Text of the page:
TOKYO -- Opinion in Japan's government and ruling coalition is leaning against holding a special legislative session this autumn since the Trans-Pacific Partnership trade agreement remains shrouded in secrecy, giving lawmakers nothing substantive to debate.
This year's ordinary session of parliament was extended until last month amid a contentious debate over national security bills, which eventually became law. Speaking at a news conference Tuesday, Prime Minister Shinzo Abe sounded noncommittal on the prospect of an extra session.
Sadakazu Tanigaki, the Liberal Democratic Party's secretary-general, and Yoshihisa Inoue of ruling bloc partner Komeito agreed to hold consultations during the recess should opposition parties request information about the TPP.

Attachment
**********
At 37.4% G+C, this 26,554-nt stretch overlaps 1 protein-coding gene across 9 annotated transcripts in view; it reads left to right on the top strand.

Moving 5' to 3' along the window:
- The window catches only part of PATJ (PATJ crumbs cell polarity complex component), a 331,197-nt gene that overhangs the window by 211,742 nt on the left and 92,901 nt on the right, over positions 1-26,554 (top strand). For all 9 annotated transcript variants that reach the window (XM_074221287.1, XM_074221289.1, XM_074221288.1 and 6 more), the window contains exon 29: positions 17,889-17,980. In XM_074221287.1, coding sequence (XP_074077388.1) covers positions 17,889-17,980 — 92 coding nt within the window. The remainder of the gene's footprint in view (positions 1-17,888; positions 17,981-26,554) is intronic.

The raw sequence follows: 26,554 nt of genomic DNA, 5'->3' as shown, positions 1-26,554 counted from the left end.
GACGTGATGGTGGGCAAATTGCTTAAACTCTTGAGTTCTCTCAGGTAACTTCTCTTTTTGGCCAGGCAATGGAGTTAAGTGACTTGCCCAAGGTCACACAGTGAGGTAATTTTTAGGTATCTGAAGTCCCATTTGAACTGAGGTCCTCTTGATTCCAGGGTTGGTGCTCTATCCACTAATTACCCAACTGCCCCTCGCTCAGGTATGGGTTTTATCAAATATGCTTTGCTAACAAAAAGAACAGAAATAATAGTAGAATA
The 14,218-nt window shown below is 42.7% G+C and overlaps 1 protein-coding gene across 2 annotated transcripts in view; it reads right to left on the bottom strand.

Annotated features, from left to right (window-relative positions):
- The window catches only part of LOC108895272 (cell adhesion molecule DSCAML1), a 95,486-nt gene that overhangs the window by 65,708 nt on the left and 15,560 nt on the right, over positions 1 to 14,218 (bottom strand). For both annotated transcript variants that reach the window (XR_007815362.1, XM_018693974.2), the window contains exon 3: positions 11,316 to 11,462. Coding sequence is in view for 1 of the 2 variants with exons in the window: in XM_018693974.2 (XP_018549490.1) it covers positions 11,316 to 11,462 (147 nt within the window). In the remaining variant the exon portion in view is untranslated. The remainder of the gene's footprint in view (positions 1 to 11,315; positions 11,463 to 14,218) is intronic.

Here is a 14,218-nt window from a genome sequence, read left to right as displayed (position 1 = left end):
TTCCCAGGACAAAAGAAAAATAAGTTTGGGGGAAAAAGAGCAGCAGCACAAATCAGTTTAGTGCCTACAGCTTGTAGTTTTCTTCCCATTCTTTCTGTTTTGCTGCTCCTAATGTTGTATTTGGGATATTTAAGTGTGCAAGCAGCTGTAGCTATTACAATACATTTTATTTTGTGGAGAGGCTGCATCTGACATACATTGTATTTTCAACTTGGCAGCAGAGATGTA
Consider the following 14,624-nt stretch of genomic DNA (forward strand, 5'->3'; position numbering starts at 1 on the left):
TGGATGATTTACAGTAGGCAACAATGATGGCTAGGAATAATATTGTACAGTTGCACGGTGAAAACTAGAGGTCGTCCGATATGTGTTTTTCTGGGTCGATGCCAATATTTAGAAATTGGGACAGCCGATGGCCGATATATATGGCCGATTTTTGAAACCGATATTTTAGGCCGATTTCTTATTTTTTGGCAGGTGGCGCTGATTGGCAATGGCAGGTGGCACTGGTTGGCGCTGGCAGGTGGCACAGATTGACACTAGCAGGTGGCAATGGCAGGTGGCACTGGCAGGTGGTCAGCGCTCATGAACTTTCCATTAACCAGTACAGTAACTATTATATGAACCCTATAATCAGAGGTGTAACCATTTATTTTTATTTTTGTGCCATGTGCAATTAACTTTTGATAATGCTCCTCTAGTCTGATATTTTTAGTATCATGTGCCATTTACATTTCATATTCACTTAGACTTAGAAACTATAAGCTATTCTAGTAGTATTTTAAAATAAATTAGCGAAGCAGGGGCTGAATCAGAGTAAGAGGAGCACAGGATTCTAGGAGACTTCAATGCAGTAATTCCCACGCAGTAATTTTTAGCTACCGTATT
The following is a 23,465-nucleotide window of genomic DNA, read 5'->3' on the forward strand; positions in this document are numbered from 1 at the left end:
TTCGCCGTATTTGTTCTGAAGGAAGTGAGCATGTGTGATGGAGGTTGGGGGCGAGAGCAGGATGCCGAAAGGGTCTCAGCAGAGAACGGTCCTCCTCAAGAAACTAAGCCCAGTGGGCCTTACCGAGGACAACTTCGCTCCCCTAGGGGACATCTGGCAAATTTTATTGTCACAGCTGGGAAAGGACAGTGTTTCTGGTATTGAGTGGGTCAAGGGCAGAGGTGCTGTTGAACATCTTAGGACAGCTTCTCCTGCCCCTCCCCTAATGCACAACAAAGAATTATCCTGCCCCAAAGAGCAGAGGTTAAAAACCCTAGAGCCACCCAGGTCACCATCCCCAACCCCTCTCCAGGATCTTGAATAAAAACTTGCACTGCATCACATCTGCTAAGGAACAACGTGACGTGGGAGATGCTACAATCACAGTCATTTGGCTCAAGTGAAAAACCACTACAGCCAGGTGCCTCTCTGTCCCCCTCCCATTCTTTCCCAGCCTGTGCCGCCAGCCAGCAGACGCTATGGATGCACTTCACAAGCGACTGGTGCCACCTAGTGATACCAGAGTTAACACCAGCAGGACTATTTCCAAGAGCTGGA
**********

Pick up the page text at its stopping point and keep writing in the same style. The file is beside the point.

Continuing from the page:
Negotiations on the trade deal have just concluded, but the pact itself has yet to be drafted for signature and then must be ratified by each member state. Because the U.S. Congress is entitled to a 90-day consultation period before President Barack Obama puts pen to paper, the signing is not expected to happen until at least January. Japan's parliament essentially cannot begin its ratification debate until then.
With the TPP members still bound by confidentiality rules, "we would be able to do almost nothing with regard to the TPP in an autumn extraordinary session," says a senior LDP lawmaker. Abe also has a number of overseas obligations in his schedule in the coming weeks, so many officials see little reason to reconvene the Diet amid a lack of pressing legislative business.